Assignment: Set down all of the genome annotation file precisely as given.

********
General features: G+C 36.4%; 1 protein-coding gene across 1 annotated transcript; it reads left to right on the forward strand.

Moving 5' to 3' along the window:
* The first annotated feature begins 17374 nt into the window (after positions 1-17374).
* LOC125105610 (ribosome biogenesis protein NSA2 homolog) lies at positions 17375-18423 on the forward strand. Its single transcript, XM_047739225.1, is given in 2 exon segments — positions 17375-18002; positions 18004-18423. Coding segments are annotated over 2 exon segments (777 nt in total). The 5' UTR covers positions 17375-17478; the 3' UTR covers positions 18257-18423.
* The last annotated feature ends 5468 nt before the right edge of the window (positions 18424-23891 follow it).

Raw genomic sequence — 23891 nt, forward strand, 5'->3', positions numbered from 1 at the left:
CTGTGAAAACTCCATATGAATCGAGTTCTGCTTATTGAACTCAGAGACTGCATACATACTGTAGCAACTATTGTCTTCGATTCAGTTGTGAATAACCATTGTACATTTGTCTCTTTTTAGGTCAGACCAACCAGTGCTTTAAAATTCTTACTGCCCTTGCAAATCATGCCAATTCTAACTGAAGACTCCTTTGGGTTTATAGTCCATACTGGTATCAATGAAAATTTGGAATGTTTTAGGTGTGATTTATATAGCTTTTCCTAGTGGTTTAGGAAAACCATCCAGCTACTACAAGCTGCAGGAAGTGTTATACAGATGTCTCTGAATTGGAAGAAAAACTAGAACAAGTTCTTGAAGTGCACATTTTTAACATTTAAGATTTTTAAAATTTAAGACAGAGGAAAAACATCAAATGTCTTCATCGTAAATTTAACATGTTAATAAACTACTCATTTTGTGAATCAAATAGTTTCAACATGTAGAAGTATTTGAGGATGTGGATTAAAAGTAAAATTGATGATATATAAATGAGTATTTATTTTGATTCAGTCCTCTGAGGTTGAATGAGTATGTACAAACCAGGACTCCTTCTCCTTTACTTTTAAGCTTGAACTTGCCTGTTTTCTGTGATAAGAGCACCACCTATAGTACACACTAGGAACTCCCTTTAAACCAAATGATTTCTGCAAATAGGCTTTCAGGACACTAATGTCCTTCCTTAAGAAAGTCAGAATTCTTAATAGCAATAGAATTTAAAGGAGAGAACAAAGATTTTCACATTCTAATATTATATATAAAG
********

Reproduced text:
General features: G+C 36.4%; 1 protein-coding gene across 1 annotated transcript; it reads left to right on the forward strand.

Moving 5' to 3' along the window:
* The first annotated feature begins 17374 nt into the window (after positions 1-17374).
* LOC125105610 (ribosome biogenesis protein NSA2 homolog) lies at positions 17375-18423 on the forward strand. Its single transcript, XM_047739225.1, is given in 2 exon segments — positions 17375-18002; positions 18004-18423. Coding segments are annotated over 2 exon segments (777 nt in total). The 5' UTR covers positions 17375-17478; the 3' UTR covers positions 18257-18423.
* The last annotated feature ends 5468 nt before the right edge of the window (positions 18424-23891 follow it).

Raw genomic sequence — 23891 nt, forward strand, 5'->3', positions numbered from 1 at the left:
CTGTGAAAACTCCATATGAATCGAGTTCTGCTTATTGAACTCAGAGACTGCATACATACTGTAGCAACTATTGTCTTCGATTCAGTTGTGAATAACCATTGTACATTTGTCTCTTTTTAGGTCAGACCAACCAGTGCTTTAAAATTCTTACTGCCCTTGCAAATCATGCCAATTCTAACTGAAGACTCCTTTGGGTTTATAGTCCATACTGGTATCAATGAAAATTTGGAATGTTTTAGGTGTGATTTATATAGCTTTTCCTAGTGGTTTAGGAAAACCATCCAGCTACTACAAGCTGCAGGAAGTGTTATACAGATGTCTCTGAATTGGAAGAAAAACTAGAACAAGTTCTTGAAGTGCACATTTTTAACATTTAAGATTTTTAAAATTTAAGACAGAGGAAAAACATCAAATGTCTTCATCGTAAATTTAACATGTTAATAAACTACTCATTTTGTGAATCAAATAGTTTCAACATGTAGAAGTATTTGAGGATGTGGATTAAAAGTAAAATTGATGATATATAAATGAGTATTTATTTTGATTCAGTCCTCTGAGGTTGAATGAGTATGTACAAACCAGGACTCCTTCTCCTTTACTTTTAAGCTTGAACTTGCCTGTTTTCTGTGATAAGAGCACCACCTATAGTACACACTAGGAACTCCCTTTAAACCAAATGATTTCTGCAAATAGGCTTTCAGGACACTAATGTCCTTCCTTAAGAAAGTCAGAATTCTTAATAGCAATAGAATTTAAAGGAGAGAACAAAGATTTTCACATTCTAATATTATATATAAAG